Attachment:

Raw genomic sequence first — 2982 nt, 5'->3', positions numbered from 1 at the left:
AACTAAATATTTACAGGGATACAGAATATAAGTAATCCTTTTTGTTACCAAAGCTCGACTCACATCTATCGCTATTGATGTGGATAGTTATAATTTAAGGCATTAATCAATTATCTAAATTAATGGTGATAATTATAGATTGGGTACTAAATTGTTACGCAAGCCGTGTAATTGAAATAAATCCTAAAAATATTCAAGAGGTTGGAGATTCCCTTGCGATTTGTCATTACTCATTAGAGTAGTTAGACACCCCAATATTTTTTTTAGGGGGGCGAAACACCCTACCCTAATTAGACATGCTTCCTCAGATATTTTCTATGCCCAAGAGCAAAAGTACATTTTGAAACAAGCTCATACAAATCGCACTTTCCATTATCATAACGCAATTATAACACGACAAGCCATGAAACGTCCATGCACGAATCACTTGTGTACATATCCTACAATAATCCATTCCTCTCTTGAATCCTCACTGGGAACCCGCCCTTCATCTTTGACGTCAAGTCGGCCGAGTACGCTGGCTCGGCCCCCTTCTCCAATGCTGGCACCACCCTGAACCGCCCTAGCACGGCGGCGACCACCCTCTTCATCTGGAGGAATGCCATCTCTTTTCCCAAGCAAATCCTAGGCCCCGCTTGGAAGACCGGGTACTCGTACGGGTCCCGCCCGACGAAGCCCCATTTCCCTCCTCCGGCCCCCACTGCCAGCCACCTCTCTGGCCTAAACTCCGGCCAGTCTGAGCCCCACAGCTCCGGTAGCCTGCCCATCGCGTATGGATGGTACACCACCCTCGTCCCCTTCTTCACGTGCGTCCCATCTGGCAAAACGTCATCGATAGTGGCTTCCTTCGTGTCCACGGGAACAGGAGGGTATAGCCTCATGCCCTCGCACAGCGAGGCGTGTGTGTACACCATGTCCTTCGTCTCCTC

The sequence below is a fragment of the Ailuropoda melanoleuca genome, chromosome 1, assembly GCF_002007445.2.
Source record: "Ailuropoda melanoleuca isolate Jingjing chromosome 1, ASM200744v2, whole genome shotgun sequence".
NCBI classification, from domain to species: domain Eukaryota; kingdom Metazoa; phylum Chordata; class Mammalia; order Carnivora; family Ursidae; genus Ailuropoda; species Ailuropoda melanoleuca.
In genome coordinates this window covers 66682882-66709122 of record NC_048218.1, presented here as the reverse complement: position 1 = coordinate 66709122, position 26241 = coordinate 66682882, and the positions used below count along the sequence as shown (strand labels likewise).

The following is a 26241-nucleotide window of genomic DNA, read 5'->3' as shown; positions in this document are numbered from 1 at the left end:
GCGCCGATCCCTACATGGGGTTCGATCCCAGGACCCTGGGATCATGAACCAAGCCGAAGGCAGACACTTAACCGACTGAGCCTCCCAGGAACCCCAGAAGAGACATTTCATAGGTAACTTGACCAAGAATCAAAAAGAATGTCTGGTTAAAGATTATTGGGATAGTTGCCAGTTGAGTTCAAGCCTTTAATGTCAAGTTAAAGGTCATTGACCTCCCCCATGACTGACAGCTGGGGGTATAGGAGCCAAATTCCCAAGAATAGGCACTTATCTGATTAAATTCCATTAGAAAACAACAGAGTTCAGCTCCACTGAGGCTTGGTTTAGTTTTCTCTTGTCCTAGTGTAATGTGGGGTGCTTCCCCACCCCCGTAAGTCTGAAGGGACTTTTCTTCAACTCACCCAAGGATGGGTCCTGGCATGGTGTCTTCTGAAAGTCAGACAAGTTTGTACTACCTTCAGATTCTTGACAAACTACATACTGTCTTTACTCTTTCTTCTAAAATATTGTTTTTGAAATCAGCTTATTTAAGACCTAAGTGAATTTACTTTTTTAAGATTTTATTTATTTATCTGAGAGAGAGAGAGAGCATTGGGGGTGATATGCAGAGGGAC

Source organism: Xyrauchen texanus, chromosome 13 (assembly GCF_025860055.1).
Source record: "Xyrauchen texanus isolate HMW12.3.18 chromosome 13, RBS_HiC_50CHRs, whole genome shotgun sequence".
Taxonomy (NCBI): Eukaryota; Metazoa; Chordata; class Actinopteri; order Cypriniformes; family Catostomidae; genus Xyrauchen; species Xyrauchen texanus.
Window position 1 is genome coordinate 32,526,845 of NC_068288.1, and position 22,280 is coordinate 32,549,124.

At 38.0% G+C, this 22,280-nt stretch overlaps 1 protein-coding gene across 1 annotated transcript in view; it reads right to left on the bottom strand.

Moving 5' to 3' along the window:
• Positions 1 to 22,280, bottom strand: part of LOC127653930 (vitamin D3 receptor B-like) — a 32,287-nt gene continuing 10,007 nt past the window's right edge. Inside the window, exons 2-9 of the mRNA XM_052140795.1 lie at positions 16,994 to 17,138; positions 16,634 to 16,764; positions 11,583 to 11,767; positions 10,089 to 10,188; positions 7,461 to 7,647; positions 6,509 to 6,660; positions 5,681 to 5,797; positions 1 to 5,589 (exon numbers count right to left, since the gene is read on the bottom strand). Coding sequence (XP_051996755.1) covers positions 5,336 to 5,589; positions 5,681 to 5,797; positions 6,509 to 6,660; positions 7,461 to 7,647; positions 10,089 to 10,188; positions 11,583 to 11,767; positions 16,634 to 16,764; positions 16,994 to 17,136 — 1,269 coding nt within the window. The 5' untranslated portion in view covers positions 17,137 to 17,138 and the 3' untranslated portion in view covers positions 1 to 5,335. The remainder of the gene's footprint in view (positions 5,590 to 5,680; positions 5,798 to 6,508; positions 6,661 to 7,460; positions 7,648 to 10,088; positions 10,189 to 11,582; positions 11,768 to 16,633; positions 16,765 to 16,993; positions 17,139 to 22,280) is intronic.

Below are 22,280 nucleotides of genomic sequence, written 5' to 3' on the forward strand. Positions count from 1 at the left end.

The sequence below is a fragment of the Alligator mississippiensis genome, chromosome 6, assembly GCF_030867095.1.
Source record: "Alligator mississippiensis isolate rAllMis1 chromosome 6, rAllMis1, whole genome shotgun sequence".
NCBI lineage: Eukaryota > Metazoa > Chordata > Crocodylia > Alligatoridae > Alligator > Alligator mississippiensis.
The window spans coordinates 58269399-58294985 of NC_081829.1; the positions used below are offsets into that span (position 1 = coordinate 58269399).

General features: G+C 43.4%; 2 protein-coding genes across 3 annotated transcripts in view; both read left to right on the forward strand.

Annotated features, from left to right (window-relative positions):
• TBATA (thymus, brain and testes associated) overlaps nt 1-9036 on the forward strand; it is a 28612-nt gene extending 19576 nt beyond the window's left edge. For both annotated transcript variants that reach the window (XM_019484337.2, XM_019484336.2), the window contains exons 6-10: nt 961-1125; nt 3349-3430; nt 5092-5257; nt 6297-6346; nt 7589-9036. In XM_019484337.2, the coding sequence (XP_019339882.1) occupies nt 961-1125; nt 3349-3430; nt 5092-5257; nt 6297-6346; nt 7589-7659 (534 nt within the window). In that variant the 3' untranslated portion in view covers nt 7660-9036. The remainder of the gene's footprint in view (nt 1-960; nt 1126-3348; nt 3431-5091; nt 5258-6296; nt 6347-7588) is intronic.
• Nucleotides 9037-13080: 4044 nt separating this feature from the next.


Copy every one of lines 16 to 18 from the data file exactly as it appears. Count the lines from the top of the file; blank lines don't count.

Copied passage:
Below are 22,280 nucleotides of genomic sequence, written 5' to 3' on the forward strand. Positions count from 1 at the left end.

The sequence below is a fragment of the Alligator mississippiensis genome, chromosome 6, assembly GCF_030867095.1.
Source record: "Alligator mississippiensis isolate rAllMis1 chromosome 6, rAllMis1, whole genome shotgun sequence".